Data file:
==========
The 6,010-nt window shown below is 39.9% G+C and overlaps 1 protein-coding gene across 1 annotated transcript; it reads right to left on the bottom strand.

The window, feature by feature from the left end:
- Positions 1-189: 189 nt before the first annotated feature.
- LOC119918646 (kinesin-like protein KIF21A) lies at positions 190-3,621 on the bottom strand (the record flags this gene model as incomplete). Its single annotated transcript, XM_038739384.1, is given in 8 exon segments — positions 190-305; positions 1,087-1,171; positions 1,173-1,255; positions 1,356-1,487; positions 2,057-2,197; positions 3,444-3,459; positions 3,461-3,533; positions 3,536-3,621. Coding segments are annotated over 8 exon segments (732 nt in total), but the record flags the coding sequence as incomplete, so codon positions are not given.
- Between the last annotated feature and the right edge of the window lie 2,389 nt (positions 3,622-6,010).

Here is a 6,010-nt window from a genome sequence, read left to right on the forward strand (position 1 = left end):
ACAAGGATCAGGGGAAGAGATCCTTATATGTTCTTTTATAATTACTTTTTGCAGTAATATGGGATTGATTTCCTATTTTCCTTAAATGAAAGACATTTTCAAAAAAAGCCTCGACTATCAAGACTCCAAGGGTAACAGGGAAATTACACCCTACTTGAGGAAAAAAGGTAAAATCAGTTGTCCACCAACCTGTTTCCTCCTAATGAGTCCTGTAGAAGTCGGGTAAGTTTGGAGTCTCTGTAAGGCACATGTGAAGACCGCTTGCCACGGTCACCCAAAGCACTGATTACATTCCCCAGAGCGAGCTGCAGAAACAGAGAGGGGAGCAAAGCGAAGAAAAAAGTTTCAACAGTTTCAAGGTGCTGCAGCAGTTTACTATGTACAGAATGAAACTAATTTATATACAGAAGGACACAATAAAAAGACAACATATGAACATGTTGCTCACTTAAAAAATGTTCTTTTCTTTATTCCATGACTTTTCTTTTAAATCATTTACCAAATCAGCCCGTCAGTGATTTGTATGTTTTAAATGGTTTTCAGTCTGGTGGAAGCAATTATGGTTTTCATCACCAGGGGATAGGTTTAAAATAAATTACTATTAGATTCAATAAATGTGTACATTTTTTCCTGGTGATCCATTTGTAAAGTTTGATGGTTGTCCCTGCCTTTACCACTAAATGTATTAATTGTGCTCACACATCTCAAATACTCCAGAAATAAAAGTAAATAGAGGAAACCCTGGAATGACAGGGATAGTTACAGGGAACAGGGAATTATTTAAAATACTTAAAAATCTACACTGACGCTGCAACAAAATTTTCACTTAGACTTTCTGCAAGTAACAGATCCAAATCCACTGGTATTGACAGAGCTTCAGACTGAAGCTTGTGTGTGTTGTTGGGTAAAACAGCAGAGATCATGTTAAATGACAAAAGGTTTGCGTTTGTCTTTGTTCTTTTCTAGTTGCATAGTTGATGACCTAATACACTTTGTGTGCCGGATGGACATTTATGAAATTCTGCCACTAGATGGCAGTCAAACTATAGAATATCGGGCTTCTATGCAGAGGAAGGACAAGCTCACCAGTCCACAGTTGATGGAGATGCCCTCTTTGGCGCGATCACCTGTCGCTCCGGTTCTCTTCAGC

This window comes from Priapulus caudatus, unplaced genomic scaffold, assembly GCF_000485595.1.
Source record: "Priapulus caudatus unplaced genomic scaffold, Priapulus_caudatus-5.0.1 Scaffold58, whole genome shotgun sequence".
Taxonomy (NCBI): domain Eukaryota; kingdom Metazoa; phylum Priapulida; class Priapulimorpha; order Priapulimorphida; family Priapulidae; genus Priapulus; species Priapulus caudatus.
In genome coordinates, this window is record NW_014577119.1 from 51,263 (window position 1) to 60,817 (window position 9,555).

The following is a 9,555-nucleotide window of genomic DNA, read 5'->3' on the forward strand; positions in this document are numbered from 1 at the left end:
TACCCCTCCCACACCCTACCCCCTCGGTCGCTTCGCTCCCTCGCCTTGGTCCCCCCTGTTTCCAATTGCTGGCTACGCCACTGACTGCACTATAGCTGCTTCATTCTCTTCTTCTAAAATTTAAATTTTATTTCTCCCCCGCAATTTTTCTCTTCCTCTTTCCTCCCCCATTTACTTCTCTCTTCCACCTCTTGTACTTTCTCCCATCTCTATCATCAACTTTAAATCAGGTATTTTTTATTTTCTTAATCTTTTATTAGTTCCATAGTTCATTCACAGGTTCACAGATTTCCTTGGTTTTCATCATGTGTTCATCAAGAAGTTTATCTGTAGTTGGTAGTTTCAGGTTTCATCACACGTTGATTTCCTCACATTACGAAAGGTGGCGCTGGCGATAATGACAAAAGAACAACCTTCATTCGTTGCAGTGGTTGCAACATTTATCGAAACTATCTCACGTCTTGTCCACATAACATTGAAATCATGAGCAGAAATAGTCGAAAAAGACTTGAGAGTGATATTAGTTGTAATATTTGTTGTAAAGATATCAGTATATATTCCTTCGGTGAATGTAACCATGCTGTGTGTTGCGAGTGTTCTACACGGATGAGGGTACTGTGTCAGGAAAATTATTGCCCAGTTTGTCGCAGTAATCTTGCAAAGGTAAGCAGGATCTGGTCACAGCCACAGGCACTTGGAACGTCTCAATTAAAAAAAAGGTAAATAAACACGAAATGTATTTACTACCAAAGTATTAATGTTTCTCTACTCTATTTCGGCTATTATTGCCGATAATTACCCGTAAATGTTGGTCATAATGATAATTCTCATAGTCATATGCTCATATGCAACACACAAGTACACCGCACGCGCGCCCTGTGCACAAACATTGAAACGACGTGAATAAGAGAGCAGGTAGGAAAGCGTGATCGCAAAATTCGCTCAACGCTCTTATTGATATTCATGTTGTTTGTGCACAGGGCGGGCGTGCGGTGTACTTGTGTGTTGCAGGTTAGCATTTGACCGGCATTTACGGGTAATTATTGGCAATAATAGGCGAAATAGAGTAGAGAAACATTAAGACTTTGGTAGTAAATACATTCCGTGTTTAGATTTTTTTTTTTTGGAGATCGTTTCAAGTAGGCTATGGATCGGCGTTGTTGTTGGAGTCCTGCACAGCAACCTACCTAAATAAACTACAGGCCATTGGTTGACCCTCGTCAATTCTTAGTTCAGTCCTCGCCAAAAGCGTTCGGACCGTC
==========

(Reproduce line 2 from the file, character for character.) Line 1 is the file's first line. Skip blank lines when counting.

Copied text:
The window, feature by feature from the left end: